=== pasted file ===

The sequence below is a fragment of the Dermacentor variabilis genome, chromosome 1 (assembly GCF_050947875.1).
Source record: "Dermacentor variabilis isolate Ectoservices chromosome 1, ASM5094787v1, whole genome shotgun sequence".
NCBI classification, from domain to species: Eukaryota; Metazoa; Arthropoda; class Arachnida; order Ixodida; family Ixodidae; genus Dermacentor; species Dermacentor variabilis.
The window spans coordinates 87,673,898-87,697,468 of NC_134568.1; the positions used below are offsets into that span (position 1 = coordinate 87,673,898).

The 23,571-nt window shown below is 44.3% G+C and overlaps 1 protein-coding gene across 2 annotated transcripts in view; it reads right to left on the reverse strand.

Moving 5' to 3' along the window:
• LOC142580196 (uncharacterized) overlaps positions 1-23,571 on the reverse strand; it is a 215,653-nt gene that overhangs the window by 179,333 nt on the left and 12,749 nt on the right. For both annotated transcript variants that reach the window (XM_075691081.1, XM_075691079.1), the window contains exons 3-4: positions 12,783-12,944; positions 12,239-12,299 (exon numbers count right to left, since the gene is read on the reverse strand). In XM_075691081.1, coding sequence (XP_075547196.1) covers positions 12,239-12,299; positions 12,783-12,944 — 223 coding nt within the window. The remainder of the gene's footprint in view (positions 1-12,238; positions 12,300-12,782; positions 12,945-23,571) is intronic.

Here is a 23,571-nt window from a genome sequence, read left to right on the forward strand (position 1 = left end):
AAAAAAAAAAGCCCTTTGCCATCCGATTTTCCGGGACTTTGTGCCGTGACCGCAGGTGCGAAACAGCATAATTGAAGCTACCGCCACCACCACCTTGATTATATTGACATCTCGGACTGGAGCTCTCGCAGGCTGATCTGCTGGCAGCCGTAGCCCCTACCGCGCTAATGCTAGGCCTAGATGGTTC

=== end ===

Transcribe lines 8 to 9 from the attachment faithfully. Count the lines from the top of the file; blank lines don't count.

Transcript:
Here is a 23,571-nt window from a genome sequence, read left to right on the forward strand (position 1 = left end):
AAAAAAAAAAGCCCTTTGCCATCCGATTTTCCGGGACTTTGTGCCGTGACCGCAGGTGCGAAACAGCATAATTGAAGCTACCGCCACCACCACCTTGATTATATTGACATCTCGGACTGGAGCTCTCGCAGGCTGATCTGCTGGCAGCCGTAGCCCCTACCGCGCTAATGCTAGGCCTAGATGGTTC